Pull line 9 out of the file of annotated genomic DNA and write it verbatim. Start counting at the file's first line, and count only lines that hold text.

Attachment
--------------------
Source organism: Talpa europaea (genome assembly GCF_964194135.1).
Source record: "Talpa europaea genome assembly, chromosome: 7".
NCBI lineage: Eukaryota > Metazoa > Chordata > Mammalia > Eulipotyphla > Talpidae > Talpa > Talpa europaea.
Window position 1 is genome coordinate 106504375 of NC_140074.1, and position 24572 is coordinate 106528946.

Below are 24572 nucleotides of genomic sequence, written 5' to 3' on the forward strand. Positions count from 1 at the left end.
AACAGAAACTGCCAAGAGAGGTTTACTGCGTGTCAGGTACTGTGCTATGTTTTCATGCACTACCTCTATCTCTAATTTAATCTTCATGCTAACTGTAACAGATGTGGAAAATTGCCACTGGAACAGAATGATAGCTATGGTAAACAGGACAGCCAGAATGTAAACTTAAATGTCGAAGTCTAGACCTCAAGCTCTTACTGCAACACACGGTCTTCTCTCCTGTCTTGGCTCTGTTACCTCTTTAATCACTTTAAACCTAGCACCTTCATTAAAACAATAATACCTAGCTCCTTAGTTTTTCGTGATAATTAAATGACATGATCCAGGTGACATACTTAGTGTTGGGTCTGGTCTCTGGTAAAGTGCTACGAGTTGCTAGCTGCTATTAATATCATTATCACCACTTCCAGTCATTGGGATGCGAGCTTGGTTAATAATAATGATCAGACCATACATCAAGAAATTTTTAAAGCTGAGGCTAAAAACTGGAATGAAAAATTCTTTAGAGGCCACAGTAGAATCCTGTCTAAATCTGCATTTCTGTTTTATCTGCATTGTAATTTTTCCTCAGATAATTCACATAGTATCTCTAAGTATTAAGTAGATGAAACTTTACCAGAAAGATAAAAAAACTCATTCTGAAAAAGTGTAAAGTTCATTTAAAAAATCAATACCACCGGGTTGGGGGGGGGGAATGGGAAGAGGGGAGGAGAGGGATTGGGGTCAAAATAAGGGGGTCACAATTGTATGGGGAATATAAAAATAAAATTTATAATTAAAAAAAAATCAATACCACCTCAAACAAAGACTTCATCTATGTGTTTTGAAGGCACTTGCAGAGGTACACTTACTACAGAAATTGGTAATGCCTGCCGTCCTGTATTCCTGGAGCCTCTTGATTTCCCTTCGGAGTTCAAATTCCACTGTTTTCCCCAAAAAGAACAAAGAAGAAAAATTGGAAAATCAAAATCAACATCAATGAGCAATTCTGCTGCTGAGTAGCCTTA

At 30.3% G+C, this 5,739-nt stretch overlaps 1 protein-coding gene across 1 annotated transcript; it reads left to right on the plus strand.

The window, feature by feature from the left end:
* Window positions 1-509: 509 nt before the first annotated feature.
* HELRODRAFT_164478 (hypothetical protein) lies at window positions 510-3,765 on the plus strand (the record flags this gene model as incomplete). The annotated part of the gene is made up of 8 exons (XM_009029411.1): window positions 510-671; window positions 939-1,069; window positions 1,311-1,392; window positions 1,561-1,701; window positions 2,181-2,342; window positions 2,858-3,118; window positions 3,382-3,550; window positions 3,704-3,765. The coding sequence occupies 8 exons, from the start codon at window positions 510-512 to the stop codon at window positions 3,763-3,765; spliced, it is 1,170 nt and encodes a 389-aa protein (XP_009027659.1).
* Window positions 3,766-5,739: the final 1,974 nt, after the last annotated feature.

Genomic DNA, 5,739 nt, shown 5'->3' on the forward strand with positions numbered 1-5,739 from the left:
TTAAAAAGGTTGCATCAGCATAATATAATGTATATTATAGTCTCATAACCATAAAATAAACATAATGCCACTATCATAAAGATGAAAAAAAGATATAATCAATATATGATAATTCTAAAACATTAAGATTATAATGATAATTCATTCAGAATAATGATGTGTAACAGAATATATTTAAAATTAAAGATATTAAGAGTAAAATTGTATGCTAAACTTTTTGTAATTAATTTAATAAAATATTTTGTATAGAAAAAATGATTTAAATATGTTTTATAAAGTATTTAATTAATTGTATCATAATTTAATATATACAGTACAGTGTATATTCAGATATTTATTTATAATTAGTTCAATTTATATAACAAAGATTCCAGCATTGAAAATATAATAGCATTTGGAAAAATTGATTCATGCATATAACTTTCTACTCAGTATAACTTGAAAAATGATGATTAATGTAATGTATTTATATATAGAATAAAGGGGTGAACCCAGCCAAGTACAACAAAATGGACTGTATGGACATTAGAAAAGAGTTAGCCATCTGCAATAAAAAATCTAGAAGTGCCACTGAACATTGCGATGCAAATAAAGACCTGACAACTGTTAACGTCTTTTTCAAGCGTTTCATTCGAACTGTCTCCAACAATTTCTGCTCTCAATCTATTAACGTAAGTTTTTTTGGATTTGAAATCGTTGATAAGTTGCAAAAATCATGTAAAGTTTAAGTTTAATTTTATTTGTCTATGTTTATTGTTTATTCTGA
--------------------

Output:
* Window positions 1-509: 509 nt before the first annotated feature.